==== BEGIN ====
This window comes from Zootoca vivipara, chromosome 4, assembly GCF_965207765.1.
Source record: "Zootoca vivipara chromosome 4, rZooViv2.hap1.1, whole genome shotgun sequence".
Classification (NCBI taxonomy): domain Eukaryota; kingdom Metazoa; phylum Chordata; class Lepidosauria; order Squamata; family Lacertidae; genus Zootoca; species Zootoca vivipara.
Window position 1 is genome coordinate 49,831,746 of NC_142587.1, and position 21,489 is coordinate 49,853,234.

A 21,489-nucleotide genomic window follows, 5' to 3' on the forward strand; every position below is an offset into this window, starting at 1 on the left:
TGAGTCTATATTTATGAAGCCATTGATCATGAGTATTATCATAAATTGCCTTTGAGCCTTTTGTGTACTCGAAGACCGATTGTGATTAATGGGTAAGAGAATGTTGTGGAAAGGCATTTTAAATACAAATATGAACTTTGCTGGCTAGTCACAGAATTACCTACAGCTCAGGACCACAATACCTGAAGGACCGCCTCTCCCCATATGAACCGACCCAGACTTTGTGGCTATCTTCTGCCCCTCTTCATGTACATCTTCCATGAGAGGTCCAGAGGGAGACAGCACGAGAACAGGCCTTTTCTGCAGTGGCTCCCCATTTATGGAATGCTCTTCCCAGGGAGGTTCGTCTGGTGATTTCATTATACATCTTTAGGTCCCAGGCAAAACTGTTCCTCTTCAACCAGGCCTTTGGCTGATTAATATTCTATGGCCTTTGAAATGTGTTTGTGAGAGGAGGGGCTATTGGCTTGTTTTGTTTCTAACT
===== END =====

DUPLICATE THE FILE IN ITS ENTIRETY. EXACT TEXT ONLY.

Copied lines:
This window comes from Zootoca vivipara, chromosome 4, assembly GCF_965207765.1.
Source record: "Zootoca vivipara chromosome 4, rZooViv2.hap1.1, whole genome shotgun sequence".
Classification (NCBI taxonomy): domain Eukaryota; kingdom Metazoa; phylum Chordata; class Lepidosauria; order Squamata; family Lacertidae; genus Zootoca; species Zootoca vivipara.
Window position 1 is genome coordinate 49,831,746 of NC_142587.1, and position 21,489 is coordinate 49,853,234.

A 21,489-nucleotide genomic window follows, 5' to 3' on the forward strand; every position below is an offset into this window, starting at 1 on the left:
TGAGTCTATATTTATGAAGCCATTGATCATGAGTATTATCATAAATTGCCTTTGAGCCTTTTGTGTACTCGAAGACCGATTGTGATTAATGGGTAAGAGAATGTTGTGGAAAGGCATTTTAAATACAAATATGAACTTTGCTGGCTAGTCACAGAATTACCTACAGCTCAGGACCACAATACCTGAAGGACCGCCTCTCCCCATATGAACCGACCCAGACTTTGTGGCTATCTTCTGCCCCTCTTCATGTACATCTTCCATGAGAGGTCCAGAGGGAGACAGCACGAGAACAGGCCTTTTCTGCAGTGGCTCCCCATTTATGGAATGCTCTTCCCAGGGAGGTTCGTCTGGTGATTTCATTATACATCTTTAGGTCCCAGGCAAAACTGTTCCTCTTCAACCAGGCCTTTGGCTGATTAATATTCTATGGCCTTTGAAATGTGTTTGTGAGAGGAGGGGCTATTGGCTTGTTTTGTTTCTAACT